Stories about: Our patients’ stories

One mother’s story: How rare disease changes your life

dattolifamilyI opened the door to my 10-year-old daughter’s bedroom on a bright October morning. It was a Friday—her “best day” as she called every Friday—and when light poured into her purple room, I thought her swollen mouth was one more symptom of the nasty cold and cough she’d been battling. The antibiotic would kick in soon.

When my daughter looked worse the next day, I took her to her pediatrician, who sent us to the emergency room. A virus, we were told. Come back tomorrow if anything changes. It did: Her eyes were red, she had a fever, and her mouth was blood red and much more swollen. “A bad virus,” the ER doctor told us.

By Monday morning, my daughter had even more sores in her mouth and red spots on her back. Her fever spiked at 104. We rushed to the pediatrician. “I never thought I would have to say this, because it’s just so rare,” the doctor said, “but it looks like Stevens Johnson Syndrome (SJS).”

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Kristin’s story: From open heart surgery patient to child life specialist

KD graduation with parents

There’s a saying: “Life’s roughest storms prove the strength in our anchors.” I have faced many storms in my life, and my anchors have grounded me with hope and strength.

I was born with complex congenital heart disease. By the time I was 36 hours old, I had been diagnosed with an atrial septal defect (ASD), ventricular septal defect (VSD), double outlet right ventricle, left and right ventricles reversed, dextracardia, mitral valve regurgitation and pulmonary stenosis. For many, this sounds like a long laundry list of defects, but for me and my family it became everyday life.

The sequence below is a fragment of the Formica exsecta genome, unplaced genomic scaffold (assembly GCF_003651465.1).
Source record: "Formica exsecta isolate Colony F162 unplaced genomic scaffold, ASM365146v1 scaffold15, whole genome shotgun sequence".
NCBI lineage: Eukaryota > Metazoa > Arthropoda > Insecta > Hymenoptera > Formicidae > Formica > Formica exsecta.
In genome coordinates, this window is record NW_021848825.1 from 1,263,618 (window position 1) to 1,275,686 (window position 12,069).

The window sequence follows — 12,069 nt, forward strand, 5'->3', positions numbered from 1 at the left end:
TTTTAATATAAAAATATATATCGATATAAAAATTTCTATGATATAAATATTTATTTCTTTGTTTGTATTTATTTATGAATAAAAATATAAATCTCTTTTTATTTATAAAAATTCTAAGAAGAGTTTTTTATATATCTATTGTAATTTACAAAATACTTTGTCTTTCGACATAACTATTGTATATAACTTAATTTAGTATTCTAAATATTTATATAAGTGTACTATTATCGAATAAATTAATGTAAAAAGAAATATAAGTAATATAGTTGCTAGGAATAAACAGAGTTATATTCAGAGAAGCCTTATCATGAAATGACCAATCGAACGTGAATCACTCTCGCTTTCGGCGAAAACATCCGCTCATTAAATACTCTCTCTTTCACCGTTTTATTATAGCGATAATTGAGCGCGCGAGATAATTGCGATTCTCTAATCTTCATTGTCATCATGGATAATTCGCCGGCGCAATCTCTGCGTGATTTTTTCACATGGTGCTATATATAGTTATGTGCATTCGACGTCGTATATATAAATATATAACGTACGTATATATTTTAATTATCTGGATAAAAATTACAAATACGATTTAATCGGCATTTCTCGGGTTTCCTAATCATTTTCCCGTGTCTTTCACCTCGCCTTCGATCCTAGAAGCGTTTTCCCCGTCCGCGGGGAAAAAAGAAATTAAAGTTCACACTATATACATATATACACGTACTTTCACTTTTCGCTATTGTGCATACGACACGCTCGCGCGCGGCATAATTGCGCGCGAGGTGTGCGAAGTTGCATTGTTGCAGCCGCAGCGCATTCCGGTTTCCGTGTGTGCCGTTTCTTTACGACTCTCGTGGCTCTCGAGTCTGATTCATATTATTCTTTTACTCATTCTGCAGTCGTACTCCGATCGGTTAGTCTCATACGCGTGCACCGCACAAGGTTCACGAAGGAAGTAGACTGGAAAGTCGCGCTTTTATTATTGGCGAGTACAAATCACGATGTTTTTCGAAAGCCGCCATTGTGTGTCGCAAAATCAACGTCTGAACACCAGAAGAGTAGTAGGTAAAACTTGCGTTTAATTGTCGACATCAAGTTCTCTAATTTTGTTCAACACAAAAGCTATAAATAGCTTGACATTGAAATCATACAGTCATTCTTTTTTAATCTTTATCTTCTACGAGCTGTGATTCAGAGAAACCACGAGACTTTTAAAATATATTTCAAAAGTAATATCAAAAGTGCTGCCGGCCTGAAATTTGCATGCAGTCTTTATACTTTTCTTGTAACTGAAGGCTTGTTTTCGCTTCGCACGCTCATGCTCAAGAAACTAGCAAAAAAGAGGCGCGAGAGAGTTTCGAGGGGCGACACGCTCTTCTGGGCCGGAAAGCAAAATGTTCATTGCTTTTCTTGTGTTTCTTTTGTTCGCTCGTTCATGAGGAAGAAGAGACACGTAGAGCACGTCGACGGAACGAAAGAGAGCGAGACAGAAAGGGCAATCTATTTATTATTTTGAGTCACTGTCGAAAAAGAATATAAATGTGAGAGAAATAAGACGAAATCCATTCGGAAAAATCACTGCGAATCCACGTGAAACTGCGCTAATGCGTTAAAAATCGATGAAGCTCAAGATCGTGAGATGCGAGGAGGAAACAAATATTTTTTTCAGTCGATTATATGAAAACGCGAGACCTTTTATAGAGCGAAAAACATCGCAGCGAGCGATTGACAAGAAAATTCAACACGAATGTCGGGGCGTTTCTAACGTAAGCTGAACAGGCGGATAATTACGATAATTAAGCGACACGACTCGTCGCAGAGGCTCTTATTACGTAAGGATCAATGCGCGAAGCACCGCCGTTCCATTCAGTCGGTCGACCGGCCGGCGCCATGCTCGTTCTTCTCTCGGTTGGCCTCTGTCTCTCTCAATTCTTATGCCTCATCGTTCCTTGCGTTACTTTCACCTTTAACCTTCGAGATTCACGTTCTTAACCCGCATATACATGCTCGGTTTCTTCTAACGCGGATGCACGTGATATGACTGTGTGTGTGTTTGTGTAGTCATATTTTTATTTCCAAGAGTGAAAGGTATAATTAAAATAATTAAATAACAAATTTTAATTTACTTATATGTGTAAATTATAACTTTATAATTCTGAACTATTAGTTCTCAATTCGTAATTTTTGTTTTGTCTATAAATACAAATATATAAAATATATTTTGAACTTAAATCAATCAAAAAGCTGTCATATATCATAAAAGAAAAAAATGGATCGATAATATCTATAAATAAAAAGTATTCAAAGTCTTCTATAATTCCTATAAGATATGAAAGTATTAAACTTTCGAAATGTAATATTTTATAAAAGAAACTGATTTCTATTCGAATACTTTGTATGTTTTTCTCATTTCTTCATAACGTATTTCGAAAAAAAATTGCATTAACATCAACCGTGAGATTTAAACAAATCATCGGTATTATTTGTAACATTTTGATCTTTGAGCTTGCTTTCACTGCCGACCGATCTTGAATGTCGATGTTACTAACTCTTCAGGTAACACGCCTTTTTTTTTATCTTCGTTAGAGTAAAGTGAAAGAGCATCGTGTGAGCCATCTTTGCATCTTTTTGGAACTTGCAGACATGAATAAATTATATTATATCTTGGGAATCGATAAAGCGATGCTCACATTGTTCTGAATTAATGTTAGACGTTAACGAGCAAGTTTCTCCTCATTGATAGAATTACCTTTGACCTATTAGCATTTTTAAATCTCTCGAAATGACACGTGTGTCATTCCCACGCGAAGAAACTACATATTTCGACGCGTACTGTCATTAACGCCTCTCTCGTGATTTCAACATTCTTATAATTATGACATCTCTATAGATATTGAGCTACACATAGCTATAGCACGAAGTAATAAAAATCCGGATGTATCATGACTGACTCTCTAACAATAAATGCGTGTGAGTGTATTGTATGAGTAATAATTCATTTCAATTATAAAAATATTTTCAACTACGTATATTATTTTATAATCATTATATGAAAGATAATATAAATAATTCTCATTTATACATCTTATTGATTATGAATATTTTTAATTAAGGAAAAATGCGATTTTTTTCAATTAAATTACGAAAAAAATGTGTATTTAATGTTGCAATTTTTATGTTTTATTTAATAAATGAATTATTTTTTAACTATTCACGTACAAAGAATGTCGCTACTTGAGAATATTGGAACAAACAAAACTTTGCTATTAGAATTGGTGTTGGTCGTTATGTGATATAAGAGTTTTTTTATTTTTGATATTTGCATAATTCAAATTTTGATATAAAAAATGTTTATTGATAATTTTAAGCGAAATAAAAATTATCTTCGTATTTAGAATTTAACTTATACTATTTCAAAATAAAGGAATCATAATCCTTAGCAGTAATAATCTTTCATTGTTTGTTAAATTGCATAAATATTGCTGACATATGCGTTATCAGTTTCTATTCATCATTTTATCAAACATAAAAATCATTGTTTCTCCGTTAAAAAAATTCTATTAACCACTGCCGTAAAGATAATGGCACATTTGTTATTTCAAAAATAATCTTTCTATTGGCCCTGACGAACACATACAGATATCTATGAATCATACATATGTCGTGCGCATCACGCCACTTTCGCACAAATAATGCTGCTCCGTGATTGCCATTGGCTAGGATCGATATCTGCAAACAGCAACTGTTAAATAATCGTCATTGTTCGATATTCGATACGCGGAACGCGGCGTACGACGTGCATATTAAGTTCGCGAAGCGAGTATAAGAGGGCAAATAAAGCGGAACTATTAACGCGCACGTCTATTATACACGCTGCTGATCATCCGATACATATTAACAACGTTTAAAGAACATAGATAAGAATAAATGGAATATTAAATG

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Robotic surgery gives Connecticut toddler born with kidney defect a fresh start

Payton Grassia and her mom, Jessica

Payton Grassia is all things preschooler. She loves finger painting and outdoor play, has a “big personality,” her mom says, and recently added big sister to her list of credentials.

But beyond her sweet smile and playful charm, this spunky three-and-a-half-year-old is also a fighter.

And her fight began before she was even born.

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Nearly 40 years after milestone ACL reconstruction surgery, Puck skis like a kid

WheatonPuck_52650004 (2)“I’ve skied 1.7 million vertical feet in the last five years,” says 36-year-old Philip ‘Puck’ Wheaton. It’s an awful lot of skiing, especially for a guy who was born without an anterior cruciate ligament (ACL)—the critical ligament that holds the knee together.

When Puck had started walking in 1979, he seemed to wobble a bit—like most toddlers do, says his mother Liz Wheaton. At his 18-month checkup, his pediatrician determined there was more to Puck’s unsteadiness than run-of-the-mill toddler wobbliness. He referred Puck to Lyle Micheli, MD, director of Boston Children’s Hospital Sports Medicine Division.

“Dr. Micheli was right on the case and determined that Puck was missing his ACL,” says Liz.

An innovation in ACL surgery

Puck’s condition made for a very challenging surgical dilemma. Surgery to reconstruct torn ACLs was pioneered in the late 1960s, but it required drill holes through the knee. The operation couldn’t be safely performed on growing children because the drill holes could damage the growth plates of the knee and disrupt future leg growth. In fact, no surgeon had attempted ACL reconstruction surgery on a child younger than age two at the time.

Micheli did what the world’s best surgeons do. He improvised and innovated.

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